Matias on stopping Ponce: “I’m like a lion looking for a feast”
By Brian Webber: Subriel Matias (19-1, 19 KOs) compared himself to a lion looking for a big feast when talking about his fifth round stoppage victory over Jeremias Ponce (30-1, 20 KOs) on Saturday night.
Matias looked like a lion, going through previously unbeaten Ponce like he was nothing and then stopping him in the fifth round to win the vacant IBF light welterweight title at The Armory in Minneapolis, Minnesota.
In the last part of the fifth, Matias unloaded on a tired & beaten 26-year-old Ponce with heavy punches to the head and body. The punch that put Ponce down was a left to the midsection that caused him to stumble forward and fall.
Ponce got up and weathered a storm of punches to get to the bell. After the round, the fight was stopped by his trainer.
There wasn’t much that Ponce could do to get back into the fight because he had been taking punishment from the third, and the writing was on the wall that he didn’t have the right game plan to deal with the nonstop punches being thrown at him by Matias.
To defeat that type of style, you’ve got to move and box and not stand and trade with him because that’s what he wants.
“First of all, the victory was for God. Secondly, I want to thank my family that is here. My mother, my daughter, my wife, everybody that came out here today,” said Subriel Matias to Showtime Boxing following his fifth round stoppage win over Jeremias Ponce on Saturday night in Minneapolis, Minnesota.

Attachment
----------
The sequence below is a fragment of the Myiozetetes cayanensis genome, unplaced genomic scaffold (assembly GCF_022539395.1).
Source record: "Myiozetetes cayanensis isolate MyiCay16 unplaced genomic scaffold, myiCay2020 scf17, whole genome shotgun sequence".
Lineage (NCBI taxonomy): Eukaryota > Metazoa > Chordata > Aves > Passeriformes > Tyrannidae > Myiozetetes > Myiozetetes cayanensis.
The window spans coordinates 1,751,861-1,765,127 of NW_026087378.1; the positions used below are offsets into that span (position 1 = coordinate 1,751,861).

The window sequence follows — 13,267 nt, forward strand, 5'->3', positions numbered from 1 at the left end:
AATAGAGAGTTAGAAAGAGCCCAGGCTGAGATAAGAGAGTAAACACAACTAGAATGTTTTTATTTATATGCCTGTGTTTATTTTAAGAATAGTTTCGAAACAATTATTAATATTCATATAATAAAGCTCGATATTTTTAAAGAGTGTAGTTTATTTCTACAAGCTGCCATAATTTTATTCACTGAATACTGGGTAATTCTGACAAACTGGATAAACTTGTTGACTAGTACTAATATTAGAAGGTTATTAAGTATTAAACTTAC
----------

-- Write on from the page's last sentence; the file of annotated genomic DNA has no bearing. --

“We worked for ten months hard in the gym, so I came here to win, and there was nothing to offset that. Not really,” said Matias when asked if he was surprised that he stopped him.
“I wanted to knock him out. I wanted to knock him out in the sixth round, so I wasn’t surprised that they stopped the fight.
“I saw that he was hurt, so I’m like a lion looking for a feast, and I found it. I’m a guy for the first four rounds, I’m very tentative, but as I saw him coming out this way, I was also trying to prepare,” said Matias when asked what he was thinking when he saw Ponce come out fast in the first round, throwing 96 punches.
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